It’s reasonably typical in an economic downturn, especially in economic downturn that is so manipulated by political houses to demonstrate who is right and who is wrong, but the issue of tax avoidance is never far from the news nowadays.
In line with this, the work by the Coalition, comprised of the centre-left Liberal Democrat presence and the centre-right Conservative presence is always presented in two lights to the media; and as a result nobody wins.
Today’s issue in question is that of those wealthy individuals that make large-scale donations to charity so that they can write this off as non-taxable income. Donations to charity which can gain such relief will now be capped at £50,000 or 25%. Spare change to many people, but certainly not spare change to charities.
From the left perspective, this is surely fantastic? All of the protests against the rich can now cease because we are tackling one way that they are avoiding paying tax and therefore gaining more income to repay the deficit and reduce pressure on the individual. Or so you would think.
With campaigns like Occupy still going strong in various guises, alongside apparent civilly disobedient, but often just bored teenage UKUncut, one would think that such proposals by the Chancellor would be met with pleasure.
However, far from causing a philanthropic crisis with charities dropping like flies, we should look at the statistics before denouncing the move. According to the Charity Commission, just 21.9% of charities earn over £250,000 on an annual basis. Or five major donor donations. Out of the 6% of charities that earn over £1 million, it is highly unlikely that, as insinuated by Number 10, people are setting up charities for non-charitable pursuits as a way of avoiding tax, or certainly not in the UK. So the hyperbole being stirred by the left-wing press is highly unlikely to cause charities come crashing to the ground.
In direct comparison, the right-wing press are accusing the government of picking on those poor millionaires, misrepresenting them all as tax avoiding, tax dodging, malevolent spendrifts. Ironically, where as the those of right wing internation tend to believe in capital and all-encompassing punishment, their press now state that we should be using the carrots not sticks to encourage tax donation. We should be throwing parties for every millionaire that pays tax. Not quite what the Coalition had in mind.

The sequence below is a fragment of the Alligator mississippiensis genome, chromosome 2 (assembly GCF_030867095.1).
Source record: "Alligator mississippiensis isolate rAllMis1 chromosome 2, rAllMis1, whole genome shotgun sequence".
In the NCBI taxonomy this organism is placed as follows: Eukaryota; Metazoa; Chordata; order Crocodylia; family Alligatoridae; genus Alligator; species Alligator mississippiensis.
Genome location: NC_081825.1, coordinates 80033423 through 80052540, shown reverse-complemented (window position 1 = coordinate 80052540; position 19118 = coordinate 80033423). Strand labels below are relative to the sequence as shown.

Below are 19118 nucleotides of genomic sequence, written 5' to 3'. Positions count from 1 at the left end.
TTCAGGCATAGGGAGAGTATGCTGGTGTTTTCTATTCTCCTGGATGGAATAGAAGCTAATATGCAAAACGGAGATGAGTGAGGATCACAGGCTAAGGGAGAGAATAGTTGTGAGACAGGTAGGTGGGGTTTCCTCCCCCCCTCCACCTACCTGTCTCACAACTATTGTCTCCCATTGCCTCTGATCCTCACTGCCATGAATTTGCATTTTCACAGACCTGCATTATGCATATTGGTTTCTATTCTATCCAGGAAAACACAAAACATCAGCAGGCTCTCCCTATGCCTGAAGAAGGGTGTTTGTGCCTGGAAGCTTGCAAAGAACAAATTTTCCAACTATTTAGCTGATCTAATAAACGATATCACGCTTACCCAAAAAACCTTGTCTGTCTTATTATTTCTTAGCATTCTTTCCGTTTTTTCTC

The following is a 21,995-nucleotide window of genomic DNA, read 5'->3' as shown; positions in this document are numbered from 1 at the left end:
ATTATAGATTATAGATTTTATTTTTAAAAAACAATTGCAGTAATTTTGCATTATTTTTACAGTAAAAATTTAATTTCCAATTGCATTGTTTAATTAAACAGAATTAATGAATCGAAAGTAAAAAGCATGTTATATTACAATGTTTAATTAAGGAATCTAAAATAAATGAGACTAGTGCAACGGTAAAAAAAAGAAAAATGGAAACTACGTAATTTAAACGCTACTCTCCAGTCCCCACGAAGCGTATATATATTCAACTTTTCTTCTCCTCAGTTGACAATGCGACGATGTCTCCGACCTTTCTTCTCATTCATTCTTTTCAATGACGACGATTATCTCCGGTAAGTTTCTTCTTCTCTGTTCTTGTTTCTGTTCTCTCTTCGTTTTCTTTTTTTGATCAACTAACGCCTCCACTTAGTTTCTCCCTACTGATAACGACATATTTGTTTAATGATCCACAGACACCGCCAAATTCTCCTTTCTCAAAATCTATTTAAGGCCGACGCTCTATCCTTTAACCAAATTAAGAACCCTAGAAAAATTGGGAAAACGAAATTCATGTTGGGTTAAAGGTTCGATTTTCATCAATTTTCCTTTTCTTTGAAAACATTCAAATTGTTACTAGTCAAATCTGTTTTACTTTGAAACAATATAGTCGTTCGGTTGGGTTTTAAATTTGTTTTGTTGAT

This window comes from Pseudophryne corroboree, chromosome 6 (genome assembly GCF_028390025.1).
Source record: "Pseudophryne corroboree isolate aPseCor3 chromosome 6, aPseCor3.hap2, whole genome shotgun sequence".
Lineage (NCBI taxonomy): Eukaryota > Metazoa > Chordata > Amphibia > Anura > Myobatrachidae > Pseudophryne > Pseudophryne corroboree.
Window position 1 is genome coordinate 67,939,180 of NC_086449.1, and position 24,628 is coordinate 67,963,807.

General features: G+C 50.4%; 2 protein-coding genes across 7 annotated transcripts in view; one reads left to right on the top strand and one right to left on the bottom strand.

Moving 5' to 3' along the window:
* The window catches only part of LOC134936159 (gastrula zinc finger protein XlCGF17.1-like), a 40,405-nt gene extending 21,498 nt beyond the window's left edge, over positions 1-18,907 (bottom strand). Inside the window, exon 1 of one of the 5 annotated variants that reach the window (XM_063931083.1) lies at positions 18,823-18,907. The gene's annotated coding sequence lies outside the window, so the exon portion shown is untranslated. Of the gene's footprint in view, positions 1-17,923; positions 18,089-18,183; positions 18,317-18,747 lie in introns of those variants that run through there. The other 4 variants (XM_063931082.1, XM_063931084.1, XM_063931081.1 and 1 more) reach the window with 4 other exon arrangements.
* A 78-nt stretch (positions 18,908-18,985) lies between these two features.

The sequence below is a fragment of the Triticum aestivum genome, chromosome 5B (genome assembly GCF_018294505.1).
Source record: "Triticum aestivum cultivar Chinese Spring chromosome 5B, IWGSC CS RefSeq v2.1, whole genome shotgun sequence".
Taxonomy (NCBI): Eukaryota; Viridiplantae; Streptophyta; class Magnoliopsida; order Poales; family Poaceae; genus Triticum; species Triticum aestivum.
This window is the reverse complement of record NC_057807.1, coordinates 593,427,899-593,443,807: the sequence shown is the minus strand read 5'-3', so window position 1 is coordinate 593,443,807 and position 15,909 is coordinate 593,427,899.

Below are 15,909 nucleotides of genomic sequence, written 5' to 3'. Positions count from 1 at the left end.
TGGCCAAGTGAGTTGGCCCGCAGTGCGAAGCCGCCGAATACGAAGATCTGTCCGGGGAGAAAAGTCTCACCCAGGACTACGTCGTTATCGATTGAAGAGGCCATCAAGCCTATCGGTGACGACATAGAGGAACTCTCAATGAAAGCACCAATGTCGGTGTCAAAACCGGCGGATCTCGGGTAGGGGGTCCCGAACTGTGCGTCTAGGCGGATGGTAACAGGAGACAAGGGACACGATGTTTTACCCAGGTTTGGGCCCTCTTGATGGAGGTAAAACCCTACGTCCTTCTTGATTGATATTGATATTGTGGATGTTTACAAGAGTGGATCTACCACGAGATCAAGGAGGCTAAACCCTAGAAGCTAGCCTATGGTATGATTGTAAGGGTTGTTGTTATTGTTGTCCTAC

If the cap on donations to charities prevents a percentage of people from avoiding tax deliberately on minimal parts of their income (Bear in mind that the average house price for a three-bedroom home in Kent is £242,000 and hardly what one would consider to be a millionaire’s salary), then that’s fantastic. It stops the wealthy from exploiting another tax loophole in the future.
When taken in line with the coalition policy to tax offshore bank accounts introduced in the summer last year, as a key part of the Liberal Democrat manifesto, it’s clear that there is a significant crackdown on tax avoidance, and evasion, going on. Take into account the raising of Capital Gains tax which was one of the first moves by the Coalition in 2010, there seems to be little way that these (nefarious) millionaires can escape their duty as British citizens.
However, it is worth noting that a full-on crackdown on those of us who find tax avoidance morally repugnant would like to see is unlikely to happen just yet.
The report that George Osborne has recently conducted into anonymised miscreant millionaires identified the key ways in which wealthy individuals avoid paying tax. Outside of capital gains in offshore bank accounts, and other way was through charitable donations.
However, there does not yet seem to be a plan in place, for tackling the largest area of tax avoidance; offsetting business losses.
Of course, if the Coalition, that perpetual battle between left and right, were to start denouncing businesses and preventing offsetting business losses, then the Conservatives would find themselves severely criticised.
There must be a way around people offsetting business losses as the huge form of tax avoidance without penalising all businesses unfairly. To do so without such guidance would result in stalling growth, impacting on jobs and businesses across the country and on our import/export market. A significantly detrimental move for any country in an economic downturn.
In the meantime, we should be rejoicing significant inroads into tax avoidance and evasion through measures already implemented by the coalition, not whingeing about non-existent statistics that will apparently bring the charity industry to its knees.